Nicolaas van Wyk, CEO of the Southern African Institute of Business Accountants (SAIBA)
Listed companies stand to lose more than $10 trillion in funding if they don’t adopt new climate reporting standards.
The world’s largest United States-based asset management company, BlackRock, which has $10 trillion under management, recently announced that – by 2050 – it will only invest in companies that are able to report net zero emissions in their financial statements and integrated reports.
This follows the new urgency at the 2021 United Nations Climate Change Conference (COP 26) to address climate change issues, and the agreement by global powers to put legislation into place to compel companies to report on their climate change efforts in pursuit of a net-zero emissions target by 2050.
COP26 also created a category for Chief Financial Officers (CFO) – the CFO Task Force – in the realisation that climate change efforts cannot be separated from business and with the understanding that there is an urgent need to involve key decision makers in reporting on progress as it relates to the climate change agenda.
SAIBA would not be surprised if South Africa’s Public Investment Corporation (PIC), which also has trillions of Rands under management, were to follow BlackRock’s lead. This is a move that could have serious implications for South African companies, whether they are listed entities, large private companies or small to medium enterprises (SMEs).
Following these and other developments, SAIBA met with its sister association, the Association Nationale des Directeurs Financiers et de Contrôle de Gestion (DFCG), and other affiliate CFO institutes from Germany, Greece, Italy, Mexico, Morocco, Portugal, Spain, Tunisia and Western Africa at the annual Financium conference, held in Paris on 7 December 2021.
Here, the call was made for an international alliance of CFOs – the CFO Alliance – to address collaborative opportunities in areas of mutual interest, with the first board meeting held on 31 January 2022, and where SAIBA was represented.
One of the key areas of interest relates to Environmental, Social and Governance (ESG) considerations and the importance of working together to provide CFOs and Finance Directors (FDs) with an active forum and network through which to learn, discuss and engage on important international initiatives actively underway in Europe and the world, such as the reporting standards on sustainability and climate change proposed at COP26.
Other areas of agreed collaboration include digitisation and taxation, with additional topics being explored to ensure that all countries and continents are given a voice and the opportunity to lead these, or other, common topics of interest on behalf of members.
With more than 300 000 CFOs, FDs, Financial Managers (FMs)and Financial Controllers (FCs) responsible for the financial management of the $300 billion South African economy, South Africa is well placed to influence and lead the development of international standards and realignment.
We called on SAIBA CFOs to become involved in the alliance and add their voices and expertise to its various working groups aimed at addressing the areas of ESG Reporting, Automation and Digitisation, and International Tax. We received 134 applications from our members/networks to volunteer for the three working groups. Nine of these will be selected to represent us in the three CFO Alliance working groups.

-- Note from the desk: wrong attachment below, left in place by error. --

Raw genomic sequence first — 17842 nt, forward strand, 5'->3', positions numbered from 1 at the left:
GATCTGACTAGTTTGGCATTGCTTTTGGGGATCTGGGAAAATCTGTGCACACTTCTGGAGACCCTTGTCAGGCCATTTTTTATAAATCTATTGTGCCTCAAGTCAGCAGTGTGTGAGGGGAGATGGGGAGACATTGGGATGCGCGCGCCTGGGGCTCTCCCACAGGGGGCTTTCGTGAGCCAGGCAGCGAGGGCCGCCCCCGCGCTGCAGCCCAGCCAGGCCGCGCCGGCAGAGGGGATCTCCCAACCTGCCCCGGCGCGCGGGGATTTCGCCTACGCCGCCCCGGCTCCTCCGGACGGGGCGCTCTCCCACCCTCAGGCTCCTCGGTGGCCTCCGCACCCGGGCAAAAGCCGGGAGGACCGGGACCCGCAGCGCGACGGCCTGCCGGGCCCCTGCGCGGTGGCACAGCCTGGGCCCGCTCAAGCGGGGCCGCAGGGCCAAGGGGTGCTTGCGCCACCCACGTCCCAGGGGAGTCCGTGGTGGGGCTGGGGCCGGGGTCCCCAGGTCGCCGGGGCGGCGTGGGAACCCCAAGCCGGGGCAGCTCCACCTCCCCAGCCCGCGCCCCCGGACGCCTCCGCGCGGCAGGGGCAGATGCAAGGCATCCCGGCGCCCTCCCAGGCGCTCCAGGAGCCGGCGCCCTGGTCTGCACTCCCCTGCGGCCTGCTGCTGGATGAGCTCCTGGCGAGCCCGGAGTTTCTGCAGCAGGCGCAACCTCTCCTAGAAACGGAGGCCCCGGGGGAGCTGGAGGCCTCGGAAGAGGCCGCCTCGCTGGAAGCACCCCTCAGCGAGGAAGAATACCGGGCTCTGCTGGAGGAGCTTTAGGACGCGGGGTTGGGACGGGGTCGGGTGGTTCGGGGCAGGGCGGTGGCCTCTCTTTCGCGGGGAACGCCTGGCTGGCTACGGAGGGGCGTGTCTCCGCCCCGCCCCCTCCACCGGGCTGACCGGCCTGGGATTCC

Currently, the Companies Act only requires that large and listed entities submit financial statements and audit reports based on International Financial Reporting Standards (IFRS) standards. With a third sustainability and climate change report proposed at COP26, various parties will collaborate to come up with sustainability standards that companies can measure themselves against.
SAIBA has a two-fold involvement in the process. Firstly, with SMEs also expected to produce sustainability and climate change reports, we want to ensure that they are not over-burdened by the requirement and, secondly, we are working with our software partner, Draftworx, to develop an automated system that will make it easier for businesses to report.
All companies worldwide will need to report in the same way and the UN has suggested the results of this reporting be collectible on a worldwide platform to measure the different countries’ progress. This will require software that can be shared globally and that allows businesses to report in a cost-effective way.
Notably, SAIBA is also working with Regenesys Business School to develop an ESG course for CFOs that will take them through the various Company Law changes, provide them with sustainability and climate change considerations to address at their strategic meetings and introduce them to the new sustainability and climate change standards.
Referring to recent research conducted by SAIBA, COP26, the World Economic Forum, and the Zondo Commission report have pushed CFOs and FMs to the forefront of rebuilding the African and World Economy.
In addition, the Zondo Commission report has laid bare the need for a drastic review and strengthening of the financial management system in state entities and private companies. The Daily Maverick estimated that state capture cost the country roughly R1.5 trillion. We need a new breed of accountants to make sure this never happens again.